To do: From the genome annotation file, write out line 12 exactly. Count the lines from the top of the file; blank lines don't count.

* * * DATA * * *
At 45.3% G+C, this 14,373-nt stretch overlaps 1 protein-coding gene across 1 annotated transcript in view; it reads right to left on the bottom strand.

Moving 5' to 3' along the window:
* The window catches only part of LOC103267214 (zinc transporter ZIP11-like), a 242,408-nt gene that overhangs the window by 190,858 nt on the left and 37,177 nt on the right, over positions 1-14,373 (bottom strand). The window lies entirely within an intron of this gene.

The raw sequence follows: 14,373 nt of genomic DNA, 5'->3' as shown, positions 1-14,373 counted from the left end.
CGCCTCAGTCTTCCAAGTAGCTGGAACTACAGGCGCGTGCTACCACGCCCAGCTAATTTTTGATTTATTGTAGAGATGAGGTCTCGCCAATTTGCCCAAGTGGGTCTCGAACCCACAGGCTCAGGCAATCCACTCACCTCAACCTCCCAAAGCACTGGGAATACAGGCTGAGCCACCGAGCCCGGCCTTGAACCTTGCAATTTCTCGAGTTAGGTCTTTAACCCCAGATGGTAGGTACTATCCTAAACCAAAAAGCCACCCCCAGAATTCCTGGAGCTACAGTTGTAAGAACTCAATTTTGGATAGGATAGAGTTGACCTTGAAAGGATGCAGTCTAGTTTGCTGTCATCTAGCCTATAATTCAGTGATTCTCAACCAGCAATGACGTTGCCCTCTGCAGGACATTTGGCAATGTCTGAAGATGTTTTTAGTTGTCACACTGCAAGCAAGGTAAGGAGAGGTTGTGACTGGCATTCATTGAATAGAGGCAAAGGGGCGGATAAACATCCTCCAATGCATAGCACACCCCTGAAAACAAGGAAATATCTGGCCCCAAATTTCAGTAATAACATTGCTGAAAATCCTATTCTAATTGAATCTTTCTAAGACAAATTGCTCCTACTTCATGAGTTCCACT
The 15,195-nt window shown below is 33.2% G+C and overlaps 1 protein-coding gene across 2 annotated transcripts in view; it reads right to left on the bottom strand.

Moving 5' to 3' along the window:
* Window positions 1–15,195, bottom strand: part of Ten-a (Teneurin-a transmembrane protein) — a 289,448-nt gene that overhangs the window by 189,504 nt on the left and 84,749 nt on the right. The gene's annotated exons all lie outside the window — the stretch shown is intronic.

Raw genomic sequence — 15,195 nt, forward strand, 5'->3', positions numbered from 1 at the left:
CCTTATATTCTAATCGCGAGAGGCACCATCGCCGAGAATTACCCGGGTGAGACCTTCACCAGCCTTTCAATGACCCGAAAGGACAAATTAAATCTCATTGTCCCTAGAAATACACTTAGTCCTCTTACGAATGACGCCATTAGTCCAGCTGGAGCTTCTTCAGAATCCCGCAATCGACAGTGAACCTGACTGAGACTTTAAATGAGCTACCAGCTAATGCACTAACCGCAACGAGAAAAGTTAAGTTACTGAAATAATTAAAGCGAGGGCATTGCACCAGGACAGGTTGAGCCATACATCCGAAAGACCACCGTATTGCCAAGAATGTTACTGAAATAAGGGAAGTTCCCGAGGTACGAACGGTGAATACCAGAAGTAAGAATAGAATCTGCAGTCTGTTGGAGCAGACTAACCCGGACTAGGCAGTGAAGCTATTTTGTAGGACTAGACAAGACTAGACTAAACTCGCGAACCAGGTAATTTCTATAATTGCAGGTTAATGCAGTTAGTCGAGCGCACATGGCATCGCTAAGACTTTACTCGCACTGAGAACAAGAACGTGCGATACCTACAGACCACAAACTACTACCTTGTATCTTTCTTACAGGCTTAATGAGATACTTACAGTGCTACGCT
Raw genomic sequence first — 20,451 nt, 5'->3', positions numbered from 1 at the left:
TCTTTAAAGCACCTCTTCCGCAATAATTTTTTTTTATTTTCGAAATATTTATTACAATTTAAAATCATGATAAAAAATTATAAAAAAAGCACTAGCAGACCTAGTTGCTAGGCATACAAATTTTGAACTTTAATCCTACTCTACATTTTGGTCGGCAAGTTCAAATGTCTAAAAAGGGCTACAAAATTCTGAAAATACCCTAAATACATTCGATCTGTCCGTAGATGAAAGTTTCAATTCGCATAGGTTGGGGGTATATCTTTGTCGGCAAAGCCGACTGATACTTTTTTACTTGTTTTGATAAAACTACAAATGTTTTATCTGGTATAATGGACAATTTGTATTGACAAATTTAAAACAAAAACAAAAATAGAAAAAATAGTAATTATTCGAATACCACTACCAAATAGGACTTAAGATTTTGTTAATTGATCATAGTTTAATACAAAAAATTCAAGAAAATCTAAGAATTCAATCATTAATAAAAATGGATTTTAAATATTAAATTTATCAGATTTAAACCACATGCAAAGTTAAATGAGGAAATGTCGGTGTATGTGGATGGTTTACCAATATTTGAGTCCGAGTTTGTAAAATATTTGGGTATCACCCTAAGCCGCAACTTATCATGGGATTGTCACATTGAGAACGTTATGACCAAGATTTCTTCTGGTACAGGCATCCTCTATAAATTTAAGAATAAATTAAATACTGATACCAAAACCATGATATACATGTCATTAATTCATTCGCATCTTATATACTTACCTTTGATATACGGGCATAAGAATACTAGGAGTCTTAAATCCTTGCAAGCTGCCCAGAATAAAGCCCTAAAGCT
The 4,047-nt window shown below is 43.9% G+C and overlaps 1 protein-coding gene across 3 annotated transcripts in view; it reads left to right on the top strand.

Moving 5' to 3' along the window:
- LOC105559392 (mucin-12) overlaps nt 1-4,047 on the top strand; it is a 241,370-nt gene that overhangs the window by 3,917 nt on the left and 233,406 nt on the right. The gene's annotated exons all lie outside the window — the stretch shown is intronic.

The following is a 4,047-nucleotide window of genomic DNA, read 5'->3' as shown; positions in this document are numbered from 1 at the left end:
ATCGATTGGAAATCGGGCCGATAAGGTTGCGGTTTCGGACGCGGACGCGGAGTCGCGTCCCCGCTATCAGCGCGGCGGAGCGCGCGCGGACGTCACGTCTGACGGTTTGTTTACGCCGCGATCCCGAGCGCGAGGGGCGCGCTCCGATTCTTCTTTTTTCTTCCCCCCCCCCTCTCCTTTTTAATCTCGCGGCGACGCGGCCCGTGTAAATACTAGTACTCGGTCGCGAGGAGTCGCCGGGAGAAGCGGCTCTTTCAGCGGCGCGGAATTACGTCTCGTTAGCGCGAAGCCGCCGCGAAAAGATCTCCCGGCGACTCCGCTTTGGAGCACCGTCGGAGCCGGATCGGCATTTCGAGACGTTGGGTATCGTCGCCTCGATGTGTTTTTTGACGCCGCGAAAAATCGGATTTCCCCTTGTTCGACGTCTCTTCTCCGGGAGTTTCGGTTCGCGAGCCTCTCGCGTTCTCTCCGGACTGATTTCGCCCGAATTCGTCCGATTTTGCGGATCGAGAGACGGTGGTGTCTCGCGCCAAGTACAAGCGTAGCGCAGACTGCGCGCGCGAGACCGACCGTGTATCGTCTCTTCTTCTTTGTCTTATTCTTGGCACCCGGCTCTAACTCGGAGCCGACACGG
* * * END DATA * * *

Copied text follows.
TCTTTAAAGCACCTCTTCCGCAATAATTTTTTTTTATTTTCGAAATATTTATTACAATTTAAAATCATGATAAAAAATTATAAAAAAAGCACTAGCAGACCTAGTTGCTAGGCATACAAATTTTGAACTTTAATCCTACTCTACATTTTGGTCGGCAAGTTCAAATGTCTAAAAAGGGCTACAAAATTCTGAAAATACCCTAAATACATTCGATCTGTCCGTAGATGAAAGTTTCAATTCGCATAGGTTGGGGGTATATCTTTGTCGGCAAAGCCGACTGATACTTTTTTACTTGTTTTGATAAAACTACAAATGTTTTATCTGGTATAATGGACAATTTGTATTGACAAATTTAAAACAAAAACAAAAATAGAAAAAATAGTAATTATTCGAATACCACTACCAAATAGGACTTAAGATTTTGTTAATTGATCATAGTTTAATACAAAAAATTCAAGAAAATCTAAGAATTCAATCATTAATAAAAATGGATTTTAAATATTAAATTTATCAGATTTAAACCACATGCAAAGTTAAATGAGGAAATGTCGGTGTATGTGGATGGTTTACCAATATTTGAGTCCGAGTTTGTAAAATATTTGGGTATCACCCTAAGCCGCAACTTATCATGGGATTGTCACATTGAGAACGTTATGACCAAGATTTCTTCTGGTACAGGCATCCTCTATAAATTTAAGAATAAATTAAATACTGATACCAAAACCATGATATACATGTCATTAATTCATTCGCATCTTATATACTTACCTTTGATATACGGGCATAAGAATACTAGGAGTCTTAAATCCTTGCAAGCTGCCCAGAATAAAGCCCTAAAGCT